One of my recurring themes (and nightmares) has been moves by the left that I’ve perceived as aimed at manipulating and subverting elections. When President Obama moved the direct oversight of the Census from the Secretary of the Treasury (and at that point, his nominee was New Hampshire’s own Senator Judd Gregg, a Republican), I was concerned. The census determines how seats in the House are distributed.
That’s also at the core of my concerns about voter registration fraud and voter intimidation. With games like flooding registrars with bogus registrations, the potential for mischief was tremendous: not only did it create opportunities for fraudulent voting, not only did it open opportunities for “finding” bogus ballots after the election, it also laid the groundwork for charges of “voter suppression” and “lack of mandate” by artificially suppressing the percentage turnout.
I’m also troubled by George Soros’ “Secretary of State” project. He’s sinking tons of money into getting ideologically friendly folks into the Secretary of State positions in as many states as possible — and, among other things, Secretaries of State oversee and certify elections.
But every now and then, I’m reminded that our system tends to be self-correcting. Attempts to manipulate or game or out-and-out cheat the system tend to fail.
And that’s what happened this week.
Let’s look at reapportionment. Every ten years, the federal government holds a census. Once those numbers are in, the membership of the House is divvied up, as populations shift around. There are only 435 seats in the House, and they have to be divided as evenly as possible. The census will decide which states will gain and which will lose representation — and that potentially can be manipulated.
But that’s just the first part. The next phase takes place at the state level. Every single state has to redraw its Congressional districts after reapportionment, to try to balance each district population-wise. And that’s where Gerrymandering comes in, as the districts are often drawn on partisan grounds. Sometimes it’s to protect incumbents of one party. Sometimes it’s to set up districts that are a “majority minority” to help a minority member get elected. Sometimes it will be drawn to pit two (or even more) incumbent Representatives of the same party against each other. Sometimes it will be to concentrate a large number of the opposition into one district, and allow the other party to numerically dominate several others. (That one’s kind of tricky; if you make one district 85% Republican, you can then make several others 55-65% Democratic, just to pick some numbers out of the air.) And so on. It’s a grand game, played out on the state level.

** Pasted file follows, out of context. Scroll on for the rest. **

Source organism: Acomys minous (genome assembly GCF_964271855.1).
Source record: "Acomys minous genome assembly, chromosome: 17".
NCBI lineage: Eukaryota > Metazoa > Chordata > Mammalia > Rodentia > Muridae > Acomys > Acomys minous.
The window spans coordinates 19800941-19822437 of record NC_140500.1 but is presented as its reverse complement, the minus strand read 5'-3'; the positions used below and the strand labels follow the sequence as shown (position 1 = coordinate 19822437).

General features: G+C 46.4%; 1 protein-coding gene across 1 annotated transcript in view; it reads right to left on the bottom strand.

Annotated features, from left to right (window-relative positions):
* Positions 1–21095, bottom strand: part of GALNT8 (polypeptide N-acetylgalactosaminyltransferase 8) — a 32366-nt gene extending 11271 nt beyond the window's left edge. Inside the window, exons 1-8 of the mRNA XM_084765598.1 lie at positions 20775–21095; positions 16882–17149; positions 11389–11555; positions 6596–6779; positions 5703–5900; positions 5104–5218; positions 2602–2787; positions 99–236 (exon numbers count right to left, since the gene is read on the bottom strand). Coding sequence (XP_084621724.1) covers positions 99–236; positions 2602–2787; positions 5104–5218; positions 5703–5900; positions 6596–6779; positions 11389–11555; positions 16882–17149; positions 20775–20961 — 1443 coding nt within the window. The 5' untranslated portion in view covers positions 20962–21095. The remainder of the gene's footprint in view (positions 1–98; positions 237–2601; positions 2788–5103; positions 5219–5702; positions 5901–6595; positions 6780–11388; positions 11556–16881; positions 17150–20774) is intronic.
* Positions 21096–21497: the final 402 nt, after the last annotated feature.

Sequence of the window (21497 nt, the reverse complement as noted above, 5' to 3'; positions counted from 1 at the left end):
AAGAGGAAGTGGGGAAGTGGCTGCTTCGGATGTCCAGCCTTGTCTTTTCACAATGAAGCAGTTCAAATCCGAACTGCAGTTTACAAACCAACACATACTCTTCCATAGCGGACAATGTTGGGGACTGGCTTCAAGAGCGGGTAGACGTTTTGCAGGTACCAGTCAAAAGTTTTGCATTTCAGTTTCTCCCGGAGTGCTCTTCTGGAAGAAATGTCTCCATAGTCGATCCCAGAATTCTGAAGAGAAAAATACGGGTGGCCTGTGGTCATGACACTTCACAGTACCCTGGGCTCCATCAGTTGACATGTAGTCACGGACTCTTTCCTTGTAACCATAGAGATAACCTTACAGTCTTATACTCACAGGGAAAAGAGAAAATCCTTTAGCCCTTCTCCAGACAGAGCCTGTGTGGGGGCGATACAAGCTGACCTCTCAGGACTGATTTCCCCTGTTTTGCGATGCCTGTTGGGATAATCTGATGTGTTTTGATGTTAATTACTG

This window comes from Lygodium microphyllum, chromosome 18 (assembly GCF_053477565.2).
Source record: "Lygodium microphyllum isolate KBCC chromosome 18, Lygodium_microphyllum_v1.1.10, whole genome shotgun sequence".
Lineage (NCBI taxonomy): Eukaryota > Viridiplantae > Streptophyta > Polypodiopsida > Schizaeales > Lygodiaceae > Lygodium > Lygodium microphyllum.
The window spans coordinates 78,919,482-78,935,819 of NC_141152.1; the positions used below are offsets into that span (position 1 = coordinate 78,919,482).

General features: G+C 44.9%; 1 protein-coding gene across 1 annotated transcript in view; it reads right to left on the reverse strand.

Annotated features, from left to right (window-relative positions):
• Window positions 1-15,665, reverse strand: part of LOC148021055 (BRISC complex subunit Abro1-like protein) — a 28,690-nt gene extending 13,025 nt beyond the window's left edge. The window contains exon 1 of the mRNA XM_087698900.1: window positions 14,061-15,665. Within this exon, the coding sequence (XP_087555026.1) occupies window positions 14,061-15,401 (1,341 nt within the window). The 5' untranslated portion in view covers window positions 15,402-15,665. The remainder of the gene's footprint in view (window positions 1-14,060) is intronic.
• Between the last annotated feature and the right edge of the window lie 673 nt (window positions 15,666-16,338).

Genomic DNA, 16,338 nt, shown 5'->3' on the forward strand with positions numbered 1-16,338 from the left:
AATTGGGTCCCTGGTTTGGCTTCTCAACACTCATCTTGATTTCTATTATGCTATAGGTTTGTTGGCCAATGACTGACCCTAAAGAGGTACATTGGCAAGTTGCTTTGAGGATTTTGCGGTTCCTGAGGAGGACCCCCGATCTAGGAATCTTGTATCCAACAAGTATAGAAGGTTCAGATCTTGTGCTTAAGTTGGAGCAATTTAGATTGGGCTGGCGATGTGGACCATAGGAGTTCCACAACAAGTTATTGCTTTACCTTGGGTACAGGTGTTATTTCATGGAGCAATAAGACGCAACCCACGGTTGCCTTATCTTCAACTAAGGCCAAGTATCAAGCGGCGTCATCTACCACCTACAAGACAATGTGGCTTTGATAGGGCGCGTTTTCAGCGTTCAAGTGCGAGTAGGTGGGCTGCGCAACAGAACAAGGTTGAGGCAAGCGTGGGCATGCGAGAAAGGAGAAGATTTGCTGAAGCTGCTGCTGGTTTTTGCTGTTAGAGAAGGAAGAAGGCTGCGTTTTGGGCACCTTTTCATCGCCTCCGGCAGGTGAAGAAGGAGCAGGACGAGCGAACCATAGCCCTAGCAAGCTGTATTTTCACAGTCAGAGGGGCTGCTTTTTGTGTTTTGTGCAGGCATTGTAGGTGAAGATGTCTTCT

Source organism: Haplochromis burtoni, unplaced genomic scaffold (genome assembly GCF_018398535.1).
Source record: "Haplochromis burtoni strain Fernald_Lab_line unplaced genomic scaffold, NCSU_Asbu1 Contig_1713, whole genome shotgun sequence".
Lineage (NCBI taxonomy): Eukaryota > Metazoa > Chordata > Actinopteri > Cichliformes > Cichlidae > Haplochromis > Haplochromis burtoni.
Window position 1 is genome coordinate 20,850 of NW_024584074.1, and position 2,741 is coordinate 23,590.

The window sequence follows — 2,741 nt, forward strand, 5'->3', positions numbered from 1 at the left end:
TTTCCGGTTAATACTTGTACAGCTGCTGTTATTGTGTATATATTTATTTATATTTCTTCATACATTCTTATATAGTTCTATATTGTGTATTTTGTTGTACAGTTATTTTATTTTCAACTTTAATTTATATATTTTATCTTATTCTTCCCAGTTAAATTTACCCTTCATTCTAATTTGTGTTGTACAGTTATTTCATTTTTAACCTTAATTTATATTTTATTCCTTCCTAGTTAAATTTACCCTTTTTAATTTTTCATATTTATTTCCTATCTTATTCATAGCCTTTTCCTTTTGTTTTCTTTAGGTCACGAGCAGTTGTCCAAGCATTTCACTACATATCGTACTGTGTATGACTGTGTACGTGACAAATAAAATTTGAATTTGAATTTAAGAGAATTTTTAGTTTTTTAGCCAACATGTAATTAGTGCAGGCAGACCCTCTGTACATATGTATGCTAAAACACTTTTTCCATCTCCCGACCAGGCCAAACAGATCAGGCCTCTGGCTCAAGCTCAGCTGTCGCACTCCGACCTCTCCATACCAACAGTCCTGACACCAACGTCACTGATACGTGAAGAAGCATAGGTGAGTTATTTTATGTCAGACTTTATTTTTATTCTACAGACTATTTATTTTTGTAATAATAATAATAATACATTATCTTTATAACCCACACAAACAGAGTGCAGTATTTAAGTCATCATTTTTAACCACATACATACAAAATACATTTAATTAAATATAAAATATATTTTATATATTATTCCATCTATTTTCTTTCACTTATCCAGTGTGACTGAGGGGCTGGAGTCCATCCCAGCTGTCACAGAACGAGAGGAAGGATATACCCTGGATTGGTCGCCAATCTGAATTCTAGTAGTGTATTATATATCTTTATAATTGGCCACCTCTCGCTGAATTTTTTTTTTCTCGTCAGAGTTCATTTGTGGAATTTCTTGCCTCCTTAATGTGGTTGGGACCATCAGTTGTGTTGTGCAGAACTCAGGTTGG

My favorite example was the (rejected) Republican plan in Massachusetts in 1990. They came up with a new map that not only had each district balanced within ten or so voters, it put every single sitting Representative against another, leaving the other half of the seats open. It was a work of political genius.
Wow, I’m just past 500 words and I haven’t gotten to the meat of my thesis here. Time to pick it up.
As I said, redistricting is done at the state level, not the federal level. It is left to the several states to divide themselves into Congressional districts. More specifically, the state legislatures.
Where the Republicans just picked up 680 total state legislative seats. They hold both Houses in 26 states (including a huge supermajority here in New Hampshire — 19-5 in the Senate, 298-102 in the House), and hold at least one House in five more states. The Democrats hold just sixteen states outright. (Three states are still up in the air — Washington, Oregon, and New York. See map here.)
And all this happened without any apparent grand conspiracy. Further, I don’t think it could happen with a grand conspiracy — it’s just too hard to try to influence all those individual elections without word leaking out. (As I said above, New Hampshire alone has 424 seats in our legislature.)
All those grand plots (or perceived plots) to influence, rig, or circumvent elections, and in the end it fell apart because of one crucial factor — that redistricting is the province of the state legislatures, and that is one of the hardest things to control.
I am constantly amazed at just how wonderful our system of governance is. It has more safeguards and checks and balances and regulating mechanisms than many of us ever imagined — while still being a system best described as “institutionalized revolution” that tends to capture would-be radicals and insurgents and make them part of the system they say they want to destroy.
Man, I love my country. And my Constitution.